Civil Rights

Harriette Vyda Simms Moore

Harriette Vyda Simms Moore was an African American educator, Civil Rights leader, and the wife of Harry Tyson Moore who was the founder of the first National Association for the Advancement of Colored People (NAACP) branch in Florida. She and her husband were killed on December 25, 1951, when a bomb exploded at their home. Harry Moore died from his wounds that day at the hospital. Harriette Simms died of her wounds nine days later on January 3, 1952. Simms and Moore were early martyrs of the national Civil Rights Movement that would emerge in the 1950s.

Harriette Simms was born on June 19, 1902, to David Ira Simms and Annie Warren Simms in West Palm Beach, Florida. Her siblings included two sisters Valerie and Mae, and three brothers George, Arnold, and David Simms Jr. The Simms family later moved to Mims, Florida. She attended high school at the Daytona Normal Industrial Institute in Daytona Beach, Florida in 1920. After graduating from high school, she enrolled in Bethune-Cookman College in Daytona Beach, Florida, graduating with an Associate of Arts degree and then a Bachelor of Arts degree in 1924. After college, Simms taught at elementary schools across Florida including Merritt Island and Mims in Brevard County. Simms met her future husband Henry Tyson Moore when she taught classes at Brevard County while he was a principal at Titusville Colored School.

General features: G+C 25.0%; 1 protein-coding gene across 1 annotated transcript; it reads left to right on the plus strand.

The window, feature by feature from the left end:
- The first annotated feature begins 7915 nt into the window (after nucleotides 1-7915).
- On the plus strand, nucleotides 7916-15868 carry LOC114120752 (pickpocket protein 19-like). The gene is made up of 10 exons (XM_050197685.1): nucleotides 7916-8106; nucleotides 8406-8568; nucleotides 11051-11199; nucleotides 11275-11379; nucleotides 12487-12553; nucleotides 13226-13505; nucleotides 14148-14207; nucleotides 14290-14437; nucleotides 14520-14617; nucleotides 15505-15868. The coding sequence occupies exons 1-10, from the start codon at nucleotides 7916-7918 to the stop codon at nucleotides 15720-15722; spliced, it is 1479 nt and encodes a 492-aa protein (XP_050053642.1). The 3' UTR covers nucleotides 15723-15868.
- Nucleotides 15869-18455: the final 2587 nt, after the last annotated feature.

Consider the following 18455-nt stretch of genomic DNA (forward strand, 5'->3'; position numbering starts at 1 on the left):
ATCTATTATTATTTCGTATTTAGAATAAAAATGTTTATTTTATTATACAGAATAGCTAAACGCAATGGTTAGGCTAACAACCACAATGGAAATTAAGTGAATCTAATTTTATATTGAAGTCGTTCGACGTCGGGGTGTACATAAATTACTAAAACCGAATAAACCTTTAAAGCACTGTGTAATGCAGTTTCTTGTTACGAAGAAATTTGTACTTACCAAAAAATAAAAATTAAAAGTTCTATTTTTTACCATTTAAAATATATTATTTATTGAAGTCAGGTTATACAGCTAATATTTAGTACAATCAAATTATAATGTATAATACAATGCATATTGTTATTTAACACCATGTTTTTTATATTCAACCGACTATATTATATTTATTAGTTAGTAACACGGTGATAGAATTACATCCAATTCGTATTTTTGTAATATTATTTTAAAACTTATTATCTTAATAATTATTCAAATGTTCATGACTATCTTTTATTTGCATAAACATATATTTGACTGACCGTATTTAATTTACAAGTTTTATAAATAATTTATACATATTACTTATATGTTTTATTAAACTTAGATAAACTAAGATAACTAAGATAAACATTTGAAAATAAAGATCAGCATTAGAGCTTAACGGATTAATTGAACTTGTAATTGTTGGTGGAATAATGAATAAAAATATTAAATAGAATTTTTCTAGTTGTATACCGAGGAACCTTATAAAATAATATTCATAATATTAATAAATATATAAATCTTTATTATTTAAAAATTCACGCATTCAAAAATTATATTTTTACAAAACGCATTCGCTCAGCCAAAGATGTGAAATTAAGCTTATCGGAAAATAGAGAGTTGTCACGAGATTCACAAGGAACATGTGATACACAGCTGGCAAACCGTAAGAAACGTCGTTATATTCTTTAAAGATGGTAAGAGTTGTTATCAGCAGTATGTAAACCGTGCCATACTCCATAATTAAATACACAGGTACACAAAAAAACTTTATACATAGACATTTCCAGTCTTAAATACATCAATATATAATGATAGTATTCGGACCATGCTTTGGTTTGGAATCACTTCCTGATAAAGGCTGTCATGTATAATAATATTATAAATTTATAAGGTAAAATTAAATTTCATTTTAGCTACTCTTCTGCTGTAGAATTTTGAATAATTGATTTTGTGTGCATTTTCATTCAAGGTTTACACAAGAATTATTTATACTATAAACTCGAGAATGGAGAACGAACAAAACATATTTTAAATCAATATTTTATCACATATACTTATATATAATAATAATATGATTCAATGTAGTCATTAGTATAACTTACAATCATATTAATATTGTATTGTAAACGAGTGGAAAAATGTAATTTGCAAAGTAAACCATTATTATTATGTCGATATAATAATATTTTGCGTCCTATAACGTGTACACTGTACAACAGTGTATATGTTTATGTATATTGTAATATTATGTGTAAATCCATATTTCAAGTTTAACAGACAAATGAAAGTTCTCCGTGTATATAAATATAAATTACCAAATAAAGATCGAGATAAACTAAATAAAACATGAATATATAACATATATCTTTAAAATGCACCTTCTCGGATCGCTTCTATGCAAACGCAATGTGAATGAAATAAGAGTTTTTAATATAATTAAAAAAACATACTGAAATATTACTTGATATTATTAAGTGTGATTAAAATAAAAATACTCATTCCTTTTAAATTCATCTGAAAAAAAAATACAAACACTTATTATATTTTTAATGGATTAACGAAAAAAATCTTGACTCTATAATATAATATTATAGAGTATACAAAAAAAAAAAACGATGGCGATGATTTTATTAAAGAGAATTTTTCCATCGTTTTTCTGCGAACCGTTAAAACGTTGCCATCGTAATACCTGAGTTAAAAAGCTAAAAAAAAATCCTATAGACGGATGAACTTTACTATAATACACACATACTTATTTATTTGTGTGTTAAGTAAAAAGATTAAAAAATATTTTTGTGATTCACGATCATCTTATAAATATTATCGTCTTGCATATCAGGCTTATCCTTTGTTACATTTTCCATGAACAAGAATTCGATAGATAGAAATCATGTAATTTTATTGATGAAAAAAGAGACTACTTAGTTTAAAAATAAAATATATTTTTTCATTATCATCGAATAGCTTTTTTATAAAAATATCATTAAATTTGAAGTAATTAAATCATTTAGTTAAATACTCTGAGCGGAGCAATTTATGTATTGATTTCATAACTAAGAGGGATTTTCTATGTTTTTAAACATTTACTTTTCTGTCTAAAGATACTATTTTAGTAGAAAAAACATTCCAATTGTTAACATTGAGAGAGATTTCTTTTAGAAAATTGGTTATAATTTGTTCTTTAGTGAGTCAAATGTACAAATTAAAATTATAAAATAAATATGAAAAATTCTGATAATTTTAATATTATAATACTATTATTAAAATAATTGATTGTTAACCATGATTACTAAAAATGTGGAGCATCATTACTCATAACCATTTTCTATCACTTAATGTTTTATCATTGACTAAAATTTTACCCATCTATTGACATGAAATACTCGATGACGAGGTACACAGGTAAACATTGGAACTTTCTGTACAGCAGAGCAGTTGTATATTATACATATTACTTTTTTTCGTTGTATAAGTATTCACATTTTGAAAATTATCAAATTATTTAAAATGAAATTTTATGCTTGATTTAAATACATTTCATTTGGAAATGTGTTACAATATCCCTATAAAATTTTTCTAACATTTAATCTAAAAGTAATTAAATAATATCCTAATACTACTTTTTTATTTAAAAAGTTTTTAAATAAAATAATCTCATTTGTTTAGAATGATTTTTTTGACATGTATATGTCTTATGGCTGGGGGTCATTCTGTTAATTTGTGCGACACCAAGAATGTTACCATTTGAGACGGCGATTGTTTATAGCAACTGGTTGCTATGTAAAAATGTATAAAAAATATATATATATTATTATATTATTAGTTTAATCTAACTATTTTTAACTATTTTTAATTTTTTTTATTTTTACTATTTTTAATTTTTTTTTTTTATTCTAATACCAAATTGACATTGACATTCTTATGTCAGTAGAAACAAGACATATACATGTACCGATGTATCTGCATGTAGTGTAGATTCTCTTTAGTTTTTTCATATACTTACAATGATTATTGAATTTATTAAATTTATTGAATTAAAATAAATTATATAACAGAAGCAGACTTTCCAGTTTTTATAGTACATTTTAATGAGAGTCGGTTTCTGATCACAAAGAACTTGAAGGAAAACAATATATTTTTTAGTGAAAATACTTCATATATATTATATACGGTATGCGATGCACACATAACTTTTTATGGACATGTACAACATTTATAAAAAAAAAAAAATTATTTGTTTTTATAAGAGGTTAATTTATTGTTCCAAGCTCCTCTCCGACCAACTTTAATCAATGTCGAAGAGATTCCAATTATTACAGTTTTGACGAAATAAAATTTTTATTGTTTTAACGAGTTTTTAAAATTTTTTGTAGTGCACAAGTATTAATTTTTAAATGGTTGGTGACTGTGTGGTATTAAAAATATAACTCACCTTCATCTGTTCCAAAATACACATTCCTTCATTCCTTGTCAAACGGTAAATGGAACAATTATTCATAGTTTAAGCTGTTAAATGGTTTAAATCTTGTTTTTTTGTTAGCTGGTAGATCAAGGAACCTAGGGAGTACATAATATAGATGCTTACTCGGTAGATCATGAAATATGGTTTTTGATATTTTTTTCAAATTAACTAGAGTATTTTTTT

Harry And Harriette Moore

The couple got married in 1926. They have two children, Annie Rosalea Moore, born in 1928, and Juanita Evangeline Moore, born in 1930. Harry Simms founded the Brevard County chapter of the NAACP in 1934, eight years after they married.

In 1946, Simms and her husband were fired from their teaching jobs for their political and civil rights activities. On December 25, 1951, after the couple had celebrated their 25th-anniversary wedding, a bomb exploded under their home. Moore died the same day at the hospital and Simms died nine days later on January 3, 1952. An FBI investigation occurred but no one was held accountable for the murders at that time. Evidence was later discovered linking four high-ranking Florida Ku Klux Klan members, Earl J. Brooklyn, Tillman H. Belvin, Joseph N. Cox, and Edward L. Spivey, to the crime but by that point, by 2006 they were already deceased. The case remains unsolved.

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